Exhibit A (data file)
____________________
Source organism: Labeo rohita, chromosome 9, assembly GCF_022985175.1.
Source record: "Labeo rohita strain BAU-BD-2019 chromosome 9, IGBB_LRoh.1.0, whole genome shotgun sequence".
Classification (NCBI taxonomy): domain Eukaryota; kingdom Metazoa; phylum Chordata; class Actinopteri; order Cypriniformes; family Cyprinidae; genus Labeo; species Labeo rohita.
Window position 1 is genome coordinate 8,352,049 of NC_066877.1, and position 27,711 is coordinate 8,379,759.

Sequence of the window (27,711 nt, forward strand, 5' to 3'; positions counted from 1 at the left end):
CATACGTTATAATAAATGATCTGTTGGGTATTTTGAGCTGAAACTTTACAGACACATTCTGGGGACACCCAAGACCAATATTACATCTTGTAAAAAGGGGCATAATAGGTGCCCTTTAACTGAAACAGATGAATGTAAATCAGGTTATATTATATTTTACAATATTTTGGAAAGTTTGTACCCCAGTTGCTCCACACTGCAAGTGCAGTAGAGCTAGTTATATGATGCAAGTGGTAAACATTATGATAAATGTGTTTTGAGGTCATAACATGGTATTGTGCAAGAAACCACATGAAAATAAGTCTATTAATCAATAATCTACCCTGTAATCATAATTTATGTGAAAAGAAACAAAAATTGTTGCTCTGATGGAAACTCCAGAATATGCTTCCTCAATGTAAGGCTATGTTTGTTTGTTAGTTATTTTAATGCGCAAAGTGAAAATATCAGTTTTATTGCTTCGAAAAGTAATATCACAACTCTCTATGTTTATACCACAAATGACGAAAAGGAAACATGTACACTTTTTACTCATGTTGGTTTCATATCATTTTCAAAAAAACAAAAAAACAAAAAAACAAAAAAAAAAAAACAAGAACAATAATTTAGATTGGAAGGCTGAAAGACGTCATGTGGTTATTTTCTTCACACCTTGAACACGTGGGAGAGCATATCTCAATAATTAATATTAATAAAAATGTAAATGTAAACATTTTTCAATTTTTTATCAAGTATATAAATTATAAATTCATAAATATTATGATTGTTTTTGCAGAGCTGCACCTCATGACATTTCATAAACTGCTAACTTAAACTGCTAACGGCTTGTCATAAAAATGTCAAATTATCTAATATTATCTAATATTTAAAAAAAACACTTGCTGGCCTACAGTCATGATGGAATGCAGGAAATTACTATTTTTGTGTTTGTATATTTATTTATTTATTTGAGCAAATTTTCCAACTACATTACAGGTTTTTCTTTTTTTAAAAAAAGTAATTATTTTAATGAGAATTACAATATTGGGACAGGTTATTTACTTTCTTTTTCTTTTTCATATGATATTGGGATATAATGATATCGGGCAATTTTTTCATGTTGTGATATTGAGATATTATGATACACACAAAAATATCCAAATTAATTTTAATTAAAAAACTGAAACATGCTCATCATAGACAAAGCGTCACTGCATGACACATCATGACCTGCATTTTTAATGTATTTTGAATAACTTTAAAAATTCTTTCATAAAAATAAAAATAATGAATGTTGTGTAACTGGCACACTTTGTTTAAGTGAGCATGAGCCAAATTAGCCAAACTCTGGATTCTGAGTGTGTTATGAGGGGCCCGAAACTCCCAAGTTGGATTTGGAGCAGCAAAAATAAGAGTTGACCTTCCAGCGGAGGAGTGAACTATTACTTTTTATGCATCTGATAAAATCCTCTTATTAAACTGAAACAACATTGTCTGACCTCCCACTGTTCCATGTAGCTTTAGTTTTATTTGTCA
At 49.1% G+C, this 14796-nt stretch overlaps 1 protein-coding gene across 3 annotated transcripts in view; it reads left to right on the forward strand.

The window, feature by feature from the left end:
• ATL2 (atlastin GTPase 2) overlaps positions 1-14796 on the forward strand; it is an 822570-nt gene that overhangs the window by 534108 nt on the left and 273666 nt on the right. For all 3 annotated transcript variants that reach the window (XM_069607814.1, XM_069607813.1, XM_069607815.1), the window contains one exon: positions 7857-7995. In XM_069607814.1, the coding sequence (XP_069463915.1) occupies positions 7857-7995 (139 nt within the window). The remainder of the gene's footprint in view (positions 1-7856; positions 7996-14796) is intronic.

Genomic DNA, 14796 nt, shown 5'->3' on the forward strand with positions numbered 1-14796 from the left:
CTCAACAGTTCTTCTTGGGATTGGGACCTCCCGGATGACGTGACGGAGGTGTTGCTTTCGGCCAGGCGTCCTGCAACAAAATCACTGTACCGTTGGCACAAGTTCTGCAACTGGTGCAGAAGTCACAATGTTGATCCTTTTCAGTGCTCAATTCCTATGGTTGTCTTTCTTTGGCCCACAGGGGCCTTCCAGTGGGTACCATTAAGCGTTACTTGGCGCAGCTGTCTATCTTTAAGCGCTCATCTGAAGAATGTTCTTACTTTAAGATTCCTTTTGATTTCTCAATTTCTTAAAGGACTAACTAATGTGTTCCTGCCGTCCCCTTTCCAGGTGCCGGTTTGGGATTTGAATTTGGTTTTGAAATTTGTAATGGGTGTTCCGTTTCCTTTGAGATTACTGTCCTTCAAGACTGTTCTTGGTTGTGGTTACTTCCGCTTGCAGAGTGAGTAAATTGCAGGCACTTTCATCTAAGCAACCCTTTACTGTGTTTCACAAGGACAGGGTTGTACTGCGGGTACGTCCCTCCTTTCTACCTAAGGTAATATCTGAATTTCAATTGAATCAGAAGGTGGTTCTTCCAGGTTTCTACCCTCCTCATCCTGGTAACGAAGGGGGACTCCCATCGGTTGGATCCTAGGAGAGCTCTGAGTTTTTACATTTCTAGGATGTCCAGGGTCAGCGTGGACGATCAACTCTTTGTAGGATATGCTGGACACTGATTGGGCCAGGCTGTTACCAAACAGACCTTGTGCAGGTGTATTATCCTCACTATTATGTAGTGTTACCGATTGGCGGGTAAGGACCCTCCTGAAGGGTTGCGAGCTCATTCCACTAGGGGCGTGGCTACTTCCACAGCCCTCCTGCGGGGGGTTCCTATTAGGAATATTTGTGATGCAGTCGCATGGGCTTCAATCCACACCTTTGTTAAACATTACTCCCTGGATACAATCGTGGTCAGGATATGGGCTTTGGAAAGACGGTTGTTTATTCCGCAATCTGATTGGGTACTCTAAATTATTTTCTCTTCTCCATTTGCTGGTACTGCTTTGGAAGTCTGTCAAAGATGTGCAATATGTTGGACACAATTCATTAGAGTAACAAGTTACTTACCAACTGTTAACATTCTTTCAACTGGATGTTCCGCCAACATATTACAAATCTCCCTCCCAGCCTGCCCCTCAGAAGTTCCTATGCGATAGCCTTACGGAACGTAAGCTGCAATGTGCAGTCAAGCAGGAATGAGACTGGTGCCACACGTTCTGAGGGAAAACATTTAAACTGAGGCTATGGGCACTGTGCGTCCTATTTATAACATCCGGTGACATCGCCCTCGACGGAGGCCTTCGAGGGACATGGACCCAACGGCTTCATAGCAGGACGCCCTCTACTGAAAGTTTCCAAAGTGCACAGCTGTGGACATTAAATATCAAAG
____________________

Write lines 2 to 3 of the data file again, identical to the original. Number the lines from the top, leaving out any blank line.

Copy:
Source record: "Labeo rohita strain BAU-BD-2019 chromosome 9, IGBB_LRoh.1.0, whole genome shotgun sequence".
Classification (NCBI taxonomy): domain Eukaryota; kingdom Metazoa; phylum Chordata; class Actinopteri; order Cypriniformes; family Cyprinidae; genus Labeo; species Labeo rohita.